Now, three years later, Intel is getting their defenses deployed. With Altera firmly in the family, the company has launched the long-promised new line of data center processors. Altera has launched its Stratix 10 and Arria 10 FPGAs, and now they are following with the software stack. The new announcement has three major components: The Acceleration Stack for Intel Xeon CPU with FPGAs, the Open Programmable Acceleration Engine (OPAE) Technology, and the Intel FPGA Software Development Kit (SDK) for OpenCL*
The Acceleration Stack for Intel® Xeon® CPU with FPGAs consists of software, firmware and tools, designed to make it easier to develop and deploy Intel FPGAs for workload optimization in the data center. It includes hardware interfaces and associated software APIs for interfacing Xeon processors to FPGAs.
Intel’s Open Programmable Acceleration Engine (OPAE) is “a software programming layer that provides a consistent API across FPGA product generations and platforms. It is designed for minimal software overhead and latency, while providing an abstraction for hardware specific FPGA resource details.” Intel has open sourced the technology in an attempt to gain broad adoption in the FPGA-based acceleration arena.
The Intel® FPGA SDK for Open Computing Language (OpenCL™) is kit that abstracts away the RTL-based FPGA development process using a higher level software development flow. It allows you to emulate your OpenCL C accelerator code on an x86-based host, and it gives a detailed optimization report with specific algorithm pipeline dependency information. This lets you develop your OpenCL in a tight iteration loop on an x86 machine without having to run through the much longer synthesis->place-and-route FPGA flow until the end. Intel says you can also “leverage prewritten optimized OpenCL or register transfer level (RTL) functions, calling them from the host or directly from within your OpenCL kernels.”
It is impossible to overstate the importance of this development flow in the adoption of FPGA acceleration in data centers. Competitively, Altera had a big head start with OpenCL prior to the Intel acquisition, and Xilinx has played catch-up in that arena. On the other hand, Xilinx was out first with a comprehensive development stack similar to the one Intel just announced. One clear advantage Intel enjoys is the dominance of Xeon/x86 in the data center, and their ability to pair tool flows with that architecture.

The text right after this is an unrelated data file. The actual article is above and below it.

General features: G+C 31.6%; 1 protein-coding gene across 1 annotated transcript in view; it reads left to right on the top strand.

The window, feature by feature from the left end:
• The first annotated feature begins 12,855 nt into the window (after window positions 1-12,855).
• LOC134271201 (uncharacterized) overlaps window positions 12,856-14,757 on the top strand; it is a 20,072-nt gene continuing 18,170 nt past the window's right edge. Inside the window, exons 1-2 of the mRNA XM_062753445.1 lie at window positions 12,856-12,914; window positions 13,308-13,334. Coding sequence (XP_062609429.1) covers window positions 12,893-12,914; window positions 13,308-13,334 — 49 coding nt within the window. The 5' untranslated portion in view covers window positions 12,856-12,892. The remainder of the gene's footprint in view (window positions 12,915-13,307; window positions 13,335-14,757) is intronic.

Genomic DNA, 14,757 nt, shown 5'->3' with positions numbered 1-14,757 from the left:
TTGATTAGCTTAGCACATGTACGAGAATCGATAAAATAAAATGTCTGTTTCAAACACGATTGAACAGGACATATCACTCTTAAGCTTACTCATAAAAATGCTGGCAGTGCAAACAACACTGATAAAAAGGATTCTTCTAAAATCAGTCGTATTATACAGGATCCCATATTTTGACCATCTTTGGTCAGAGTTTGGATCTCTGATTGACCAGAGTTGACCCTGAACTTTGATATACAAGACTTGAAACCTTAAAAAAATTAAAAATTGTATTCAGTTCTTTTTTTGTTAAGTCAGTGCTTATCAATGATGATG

In the past, we talked a lot about the importance of the ability to run legacy data center software on an accelerated platform. But because of the rapid uptake of new applications – particularly AI and neural networks – legacy code may end up being much less important than performance, power-efficiency, and portability of AI applications. Rather than wooing the software developers, it may be the data scientists with the most clout in future data center decisions who need to be convinced of the viability of an accelerated data center platform.
Both camps have scored significant early victories in this computing revolution. Xilinx won well-publicized sockets in Baidu and Amazon, Intel/Altera have had a number of high-profile victories at Microsoft, and there are undoubtedly other deals on both sides that have not been publicized. It is interesting to note that there is a bit of an architecture difference emerging between the two camps, with Intel/Altera leaning toward a paired architecture where one FPGA is paired with one Xeon. Xilinx is showing up in pooled architectures where a pool of many FPGAs is deployed as a networked resource. It’s unclear how much impact this difference will have on those developing applications for these two architectures, or what the real-world performance and efficiency differences will be. It will be interesting to watch.